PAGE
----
Here the four-year graduation rates hovered between 80 and 87 percent between 2015-16 and 2019-20. The higher end of that range came in the 2018-19 school year. In the 2019-2020 school year — interrupted in mid-March by the arrival of Covid-19 on the South Fork — the four-year graduation rate dropped to 83 percent, still three percentage points above the New York State average. In the 2020-21 school year, preliminary numbers show that around 90 percent of graduates finished high school in four years.

The prior years’ data reflect breakdowns by demographic, taking into account special education status, G.E.D. completion, dropouts, students still enrolled, and other types of classifications. Last year’s data has not yet been broken down in the same ways, for instance with regard to special education students and non-native English speakers.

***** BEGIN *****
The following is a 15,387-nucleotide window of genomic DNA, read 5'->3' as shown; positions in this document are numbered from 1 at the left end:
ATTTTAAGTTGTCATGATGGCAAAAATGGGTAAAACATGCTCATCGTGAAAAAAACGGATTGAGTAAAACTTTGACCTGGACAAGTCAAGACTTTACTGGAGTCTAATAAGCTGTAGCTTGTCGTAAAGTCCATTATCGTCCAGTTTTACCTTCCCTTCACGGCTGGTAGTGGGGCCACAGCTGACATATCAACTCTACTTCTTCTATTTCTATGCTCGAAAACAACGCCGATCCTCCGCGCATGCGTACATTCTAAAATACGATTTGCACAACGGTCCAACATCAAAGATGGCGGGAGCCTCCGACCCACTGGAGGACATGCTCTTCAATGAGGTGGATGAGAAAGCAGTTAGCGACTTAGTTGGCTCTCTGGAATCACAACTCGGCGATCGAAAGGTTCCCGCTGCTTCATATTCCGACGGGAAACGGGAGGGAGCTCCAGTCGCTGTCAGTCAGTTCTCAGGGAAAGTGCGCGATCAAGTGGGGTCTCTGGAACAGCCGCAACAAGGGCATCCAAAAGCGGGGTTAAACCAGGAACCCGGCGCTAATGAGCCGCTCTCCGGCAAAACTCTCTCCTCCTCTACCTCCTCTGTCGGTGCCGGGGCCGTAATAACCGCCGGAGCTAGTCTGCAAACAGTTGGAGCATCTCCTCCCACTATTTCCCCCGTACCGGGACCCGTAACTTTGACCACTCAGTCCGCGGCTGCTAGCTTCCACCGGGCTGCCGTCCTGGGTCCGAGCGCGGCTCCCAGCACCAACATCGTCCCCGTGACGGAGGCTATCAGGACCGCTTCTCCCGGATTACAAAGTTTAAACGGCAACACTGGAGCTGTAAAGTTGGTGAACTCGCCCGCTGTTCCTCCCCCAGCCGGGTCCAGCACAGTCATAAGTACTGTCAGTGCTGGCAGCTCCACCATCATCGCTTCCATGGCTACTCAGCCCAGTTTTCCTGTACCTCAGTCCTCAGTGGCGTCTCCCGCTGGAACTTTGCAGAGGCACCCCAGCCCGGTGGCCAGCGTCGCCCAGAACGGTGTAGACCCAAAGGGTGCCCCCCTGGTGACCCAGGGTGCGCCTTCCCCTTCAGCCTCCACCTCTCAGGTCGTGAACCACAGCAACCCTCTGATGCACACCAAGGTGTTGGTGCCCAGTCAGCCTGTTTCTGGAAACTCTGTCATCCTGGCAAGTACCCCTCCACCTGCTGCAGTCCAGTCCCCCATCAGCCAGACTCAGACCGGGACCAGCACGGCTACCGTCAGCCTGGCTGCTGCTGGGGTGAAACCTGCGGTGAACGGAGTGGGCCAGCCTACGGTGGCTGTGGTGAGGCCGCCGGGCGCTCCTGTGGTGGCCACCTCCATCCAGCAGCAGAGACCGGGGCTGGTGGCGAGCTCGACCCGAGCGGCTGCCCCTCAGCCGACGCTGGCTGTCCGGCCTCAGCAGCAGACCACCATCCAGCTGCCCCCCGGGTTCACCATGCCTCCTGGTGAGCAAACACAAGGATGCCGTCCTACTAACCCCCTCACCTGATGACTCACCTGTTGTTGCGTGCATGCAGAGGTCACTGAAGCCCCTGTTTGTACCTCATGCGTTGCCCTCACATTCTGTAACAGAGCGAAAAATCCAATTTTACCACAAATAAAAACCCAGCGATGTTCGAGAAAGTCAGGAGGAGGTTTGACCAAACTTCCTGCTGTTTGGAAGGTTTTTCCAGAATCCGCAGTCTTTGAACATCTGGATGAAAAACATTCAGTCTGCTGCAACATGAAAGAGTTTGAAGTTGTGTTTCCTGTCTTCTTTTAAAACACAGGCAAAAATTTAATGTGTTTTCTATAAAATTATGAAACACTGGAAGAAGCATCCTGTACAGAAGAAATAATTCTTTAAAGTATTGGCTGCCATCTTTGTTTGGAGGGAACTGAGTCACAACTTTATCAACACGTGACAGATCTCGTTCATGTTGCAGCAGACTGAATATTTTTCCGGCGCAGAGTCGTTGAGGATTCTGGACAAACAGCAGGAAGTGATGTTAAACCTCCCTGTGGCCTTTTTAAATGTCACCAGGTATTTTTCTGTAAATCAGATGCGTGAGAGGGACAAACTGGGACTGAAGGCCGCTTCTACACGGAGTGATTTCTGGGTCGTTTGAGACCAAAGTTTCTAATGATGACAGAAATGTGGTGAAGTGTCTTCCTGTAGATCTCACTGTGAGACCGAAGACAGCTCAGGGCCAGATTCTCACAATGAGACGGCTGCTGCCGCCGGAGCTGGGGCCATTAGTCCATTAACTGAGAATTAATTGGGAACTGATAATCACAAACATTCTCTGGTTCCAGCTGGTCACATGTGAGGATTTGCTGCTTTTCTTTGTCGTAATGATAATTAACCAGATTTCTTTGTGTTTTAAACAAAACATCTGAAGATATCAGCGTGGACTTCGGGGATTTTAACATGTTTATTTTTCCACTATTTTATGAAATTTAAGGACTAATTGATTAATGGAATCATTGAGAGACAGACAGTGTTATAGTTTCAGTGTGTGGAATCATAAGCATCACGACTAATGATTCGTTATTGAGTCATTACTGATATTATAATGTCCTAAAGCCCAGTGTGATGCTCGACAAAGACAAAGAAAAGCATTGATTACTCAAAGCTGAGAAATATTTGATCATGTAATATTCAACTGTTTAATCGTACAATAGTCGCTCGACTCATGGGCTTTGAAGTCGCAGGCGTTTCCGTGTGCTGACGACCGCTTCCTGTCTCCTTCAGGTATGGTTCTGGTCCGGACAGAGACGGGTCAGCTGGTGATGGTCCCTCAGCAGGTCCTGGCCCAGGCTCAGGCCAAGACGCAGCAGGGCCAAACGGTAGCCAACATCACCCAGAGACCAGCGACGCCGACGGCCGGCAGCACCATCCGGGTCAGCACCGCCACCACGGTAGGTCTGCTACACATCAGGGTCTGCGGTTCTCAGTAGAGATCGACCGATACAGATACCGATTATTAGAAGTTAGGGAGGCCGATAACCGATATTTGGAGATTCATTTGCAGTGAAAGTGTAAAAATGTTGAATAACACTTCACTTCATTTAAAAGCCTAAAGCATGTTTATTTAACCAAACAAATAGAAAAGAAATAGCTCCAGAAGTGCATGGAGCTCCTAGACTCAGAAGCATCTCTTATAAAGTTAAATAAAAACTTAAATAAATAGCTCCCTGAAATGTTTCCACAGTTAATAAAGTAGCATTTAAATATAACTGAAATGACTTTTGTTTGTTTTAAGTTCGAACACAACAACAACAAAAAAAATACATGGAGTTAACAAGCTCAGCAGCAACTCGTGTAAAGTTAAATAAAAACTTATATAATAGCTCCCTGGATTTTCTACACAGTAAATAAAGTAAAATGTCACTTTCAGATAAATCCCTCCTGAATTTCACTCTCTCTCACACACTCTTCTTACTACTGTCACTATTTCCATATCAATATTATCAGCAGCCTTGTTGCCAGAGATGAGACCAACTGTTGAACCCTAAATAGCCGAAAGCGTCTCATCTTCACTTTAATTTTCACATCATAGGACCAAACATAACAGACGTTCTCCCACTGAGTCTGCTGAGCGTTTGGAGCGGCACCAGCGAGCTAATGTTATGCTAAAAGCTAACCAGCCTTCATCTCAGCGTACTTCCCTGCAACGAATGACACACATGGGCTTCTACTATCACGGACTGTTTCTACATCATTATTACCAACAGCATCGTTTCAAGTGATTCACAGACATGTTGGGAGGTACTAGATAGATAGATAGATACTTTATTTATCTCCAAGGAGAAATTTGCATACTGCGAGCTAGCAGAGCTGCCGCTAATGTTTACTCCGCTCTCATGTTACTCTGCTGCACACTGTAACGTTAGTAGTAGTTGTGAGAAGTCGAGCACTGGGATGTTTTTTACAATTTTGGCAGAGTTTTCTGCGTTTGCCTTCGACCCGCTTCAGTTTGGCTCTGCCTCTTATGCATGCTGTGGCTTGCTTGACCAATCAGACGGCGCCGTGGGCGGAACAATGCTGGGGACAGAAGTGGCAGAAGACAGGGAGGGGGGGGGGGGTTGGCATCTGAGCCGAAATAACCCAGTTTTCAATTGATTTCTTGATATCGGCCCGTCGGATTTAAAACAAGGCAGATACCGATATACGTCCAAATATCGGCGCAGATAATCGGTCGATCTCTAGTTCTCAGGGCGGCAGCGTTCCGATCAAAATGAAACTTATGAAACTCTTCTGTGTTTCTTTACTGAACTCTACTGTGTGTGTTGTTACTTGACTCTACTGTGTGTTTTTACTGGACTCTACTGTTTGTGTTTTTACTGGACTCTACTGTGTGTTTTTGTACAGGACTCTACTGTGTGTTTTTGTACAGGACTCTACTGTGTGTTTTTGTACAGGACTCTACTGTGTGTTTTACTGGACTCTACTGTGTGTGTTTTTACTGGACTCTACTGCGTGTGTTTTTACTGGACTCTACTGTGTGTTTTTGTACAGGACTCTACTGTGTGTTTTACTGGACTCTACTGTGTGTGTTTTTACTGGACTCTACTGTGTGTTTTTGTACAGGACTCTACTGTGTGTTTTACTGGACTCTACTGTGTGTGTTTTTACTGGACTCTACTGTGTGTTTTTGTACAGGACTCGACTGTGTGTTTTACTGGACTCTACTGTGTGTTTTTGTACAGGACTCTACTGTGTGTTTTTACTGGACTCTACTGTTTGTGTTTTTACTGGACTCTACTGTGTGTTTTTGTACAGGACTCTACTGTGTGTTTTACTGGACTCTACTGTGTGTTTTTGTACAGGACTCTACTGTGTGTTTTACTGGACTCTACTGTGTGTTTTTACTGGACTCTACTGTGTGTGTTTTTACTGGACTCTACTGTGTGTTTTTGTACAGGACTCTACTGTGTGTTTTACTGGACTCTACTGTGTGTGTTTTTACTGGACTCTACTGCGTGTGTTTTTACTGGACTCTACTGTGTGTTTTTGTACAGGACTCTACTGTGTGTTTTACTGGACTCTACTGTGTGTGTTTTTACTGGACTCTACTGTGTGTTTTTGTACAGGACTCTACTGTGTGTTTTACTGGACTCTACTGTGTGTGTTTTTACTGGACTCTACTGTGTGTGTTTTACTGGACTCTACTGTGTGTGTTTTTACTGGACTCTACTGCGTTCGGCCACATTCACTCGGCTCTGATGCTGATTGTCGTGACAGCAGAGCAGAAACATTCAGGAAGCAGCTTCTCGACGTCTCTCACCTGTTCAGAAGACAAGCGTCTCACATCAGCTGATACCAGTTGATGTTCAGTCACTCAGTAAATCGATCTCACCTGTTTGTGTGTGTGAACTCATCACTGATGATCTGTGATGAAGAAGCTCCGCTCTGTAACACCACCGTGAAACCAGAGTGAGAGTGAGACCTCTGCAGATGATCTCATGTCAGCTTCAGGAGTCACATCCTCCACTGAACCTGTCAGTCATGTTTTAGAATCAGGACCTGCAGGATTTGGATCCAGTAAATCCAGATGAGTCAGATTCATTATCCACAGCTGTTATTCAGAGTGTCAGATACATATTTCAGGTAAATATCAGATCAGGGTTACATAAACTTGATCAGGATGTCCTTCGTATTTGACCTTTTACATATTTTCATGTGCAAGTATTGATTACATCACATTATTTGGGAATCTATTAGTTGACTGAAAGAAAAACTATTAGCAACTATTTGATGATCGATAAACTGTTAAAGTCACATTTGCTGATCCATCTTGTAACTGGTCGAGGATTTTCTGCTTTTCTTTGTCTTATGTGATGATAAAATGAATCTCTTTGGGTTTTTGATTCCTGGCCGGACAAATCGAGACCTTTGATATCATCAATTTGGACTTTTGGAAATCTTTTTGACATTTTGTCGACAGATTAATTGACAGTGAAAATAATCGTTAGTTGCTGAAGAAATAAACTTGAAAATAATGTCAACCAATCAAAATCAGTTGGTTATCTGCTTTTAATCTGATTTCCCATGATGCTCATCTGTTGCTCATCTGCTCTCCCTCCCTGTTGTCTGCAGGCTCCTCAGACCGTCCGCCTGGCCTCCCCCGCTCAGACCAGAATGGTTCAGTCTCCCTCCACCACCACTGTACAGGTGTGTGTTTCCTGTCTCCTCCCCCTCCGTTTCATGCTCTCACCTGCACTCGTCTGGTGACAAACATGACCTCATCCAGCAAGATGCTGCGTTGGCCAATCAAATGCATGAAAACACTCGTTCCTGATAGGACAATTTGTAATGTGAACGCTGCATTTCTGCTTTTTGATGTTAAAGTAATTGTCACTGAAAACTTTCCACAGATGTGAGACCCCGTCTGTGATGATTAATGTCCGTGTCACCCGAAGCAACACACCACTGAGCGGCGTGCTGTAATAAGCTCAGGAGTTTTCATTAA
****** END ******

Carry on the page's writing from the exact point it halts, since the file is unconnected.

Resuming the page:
Where Mr. Fine saw the largest pandemic influence was the group of students for whom English is not a first language, called English language learners. They often graduate in five or six years because state rules allow them to attend school and receive support for that amount of time. Even before the pandemic, students in this group often moved around from school to school, which affected graduation rates.

In 2019, for example, 19 percent of English language learners finished high school in four years. That figure rose to 21 percent in 2020; data for 2021 was not yet available. And during the pandemic, Mr. Fine said, when many families lost sources of income, some students in this group chose to enter the work force rather than attend classes remotely.